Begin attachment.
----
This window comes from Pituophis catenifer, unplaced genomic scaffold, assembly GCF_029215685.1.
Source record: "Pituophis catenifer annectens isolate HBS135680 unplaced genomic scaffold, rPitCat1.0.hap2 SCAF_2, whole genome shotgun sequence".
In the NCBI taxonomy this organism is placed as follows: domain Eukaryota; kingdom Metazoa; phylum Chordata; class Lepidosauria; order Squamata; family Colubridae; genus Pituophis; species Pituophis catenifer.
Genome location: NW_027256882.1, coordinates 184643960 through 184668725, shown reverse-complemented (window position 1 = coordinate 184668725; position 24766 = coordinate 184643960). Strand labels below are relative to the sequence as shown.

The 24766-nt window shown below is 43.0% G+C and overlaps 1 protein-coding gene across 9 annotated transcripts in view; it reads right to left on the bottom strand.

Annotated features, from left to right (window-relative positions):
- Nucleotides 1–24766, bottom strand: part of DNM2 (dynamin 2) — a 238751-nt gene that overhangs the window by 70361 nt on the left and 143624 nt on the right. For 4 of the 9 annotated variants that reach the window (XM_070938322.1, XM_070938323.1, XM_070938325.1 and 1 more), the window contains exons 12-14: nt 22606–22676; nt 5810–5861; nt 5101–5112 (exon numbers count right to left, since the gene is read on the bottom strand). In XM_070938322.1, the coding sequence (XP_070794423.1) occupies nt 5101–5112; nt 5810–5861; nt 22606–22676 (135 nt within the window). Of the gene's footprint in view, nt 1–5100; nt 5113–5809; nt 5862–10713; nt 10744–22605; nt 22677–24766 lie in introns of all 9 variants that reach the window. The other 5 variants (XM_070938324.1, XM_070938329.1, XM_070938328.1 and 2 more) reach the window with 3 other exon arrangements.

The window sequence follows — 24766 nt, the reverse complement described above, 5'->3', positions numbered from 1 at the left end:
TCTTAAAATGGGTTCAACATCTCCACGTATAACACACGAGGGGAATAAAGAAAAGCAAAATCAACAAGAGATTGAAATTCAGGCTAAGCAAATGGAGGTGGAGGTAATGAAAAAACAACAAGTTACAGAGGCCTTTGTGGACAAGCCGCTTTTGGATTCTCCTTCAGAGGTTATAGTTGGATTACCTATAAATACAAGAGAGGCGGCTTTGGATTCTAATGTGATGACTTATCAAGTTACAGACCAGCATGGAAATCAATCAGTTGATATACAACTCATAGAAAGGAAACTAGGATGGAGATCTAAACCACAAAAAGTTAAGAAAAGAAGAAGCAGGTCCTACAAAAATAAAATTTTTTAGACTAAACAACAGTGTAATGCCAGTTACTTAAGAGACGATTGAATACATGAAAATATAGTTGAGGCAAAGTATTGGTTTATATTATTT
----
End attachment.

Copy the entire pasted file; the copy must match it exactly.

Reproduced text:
This window comes from Pituophis catenifer, unplaced genomic scaffold, assembly GCF_029215685.1.
Source record: "Pituophis catenifer annectens isolate HBS135680 unplaced genomic scaffold, rPitCat1.0.hap2 SCAF_2, whole genome shotgun sequence".
In the NCBI taxonomy this organism is placed as follows: domain Eukaryota; kingdom Metazoa; phylum Chordata; class Lepidosauria; order Squamata; family Colubridae; genus Pituophis; species Pituophis catenifer.
Genome location: NW_027256882.1, coordinates 184643960 through 184668725, shown reverse-complemented (window position 1 = coordinate 184668725; position 24766 = coordinate 184643960). Strand labels below are relative to the sequence as shown.

The 24766-nt window shown below is 43.0% G+C and overlaps 1 protein-coding gene across 9 annotated transcripts in view; it reads right to left on the bottom strand.

Annotated features, from left to right (window-relative positions):
- Nucleotides 1–24766, bottom strand: part of DNM2 (dynamin 2) — a 238751-nt gene that overhangs the window by 70361 nt on the left and 143624 nt on the right. For 4 of the 9 annotated variants that reach the window (XM_070938322.1, XM_070938323.1, XM_070938325.1 and 1 more), the window contains exons 12-14: nt 22606–22676; nt 5810–5861; nt 5101–5112 (exon numbers count right to left, since the gene is read on the bottom strand). In XM_070938322.1, the coding sequence (XP_070794423.1) occupies nt 5101–5112; nt 5810–5861; nt 22606–22676 (135 nt within the window). Of the gene's footprint in view, nt 1–5100; nt 5113–5809; nt 5862–10713; nt 10744–22605; nt 22677–24766 lie in introns of all 9 variants that reach the window. The other 5 variants (XM_070938324.1, XM_070938329.1, XM_070938328.1 and 2 more) reach the window with 3 other exon arrangements.

The window sequence follows — 24766 nt, the reverse complement described above, 5'->3', positions numbered from 1 at the left end:
TCTTAAAATGGGTTCAACATCTCCACGTATAACACACGAGGGGAATAAAGAAAAGCAAAATCAACAAGAGATTGAAATTCAGGCTAAGCAAATGGAGGTGGAGGTAATGAAAAAACAACAAGTTACAGAGGCCTTTGTGGACAAGCCGCTTTTGGATTCTCCTTCAGAGGTTATAGTTGGATTACCTATAAATACAAGAGAGGCGGCTTTGGATTCTAATGTGATGACTTATCAAGTTACAGACCAGCATGGAAATCAATCAGTTGATATACAACTCATAGAAAGGAAACTAGGATGGAGATCTAAACCACAAAAAGTTAAGAAAAGAAGAAGCAGGTCCTACAAAAATAAAATTTTTTAGACTAAACAACAGTGTAATGCCAGTTACTTAAGAGACGATTGAATACATGAAAATATAGTTGAGGCAAAGTATTGGTTTATATTATTT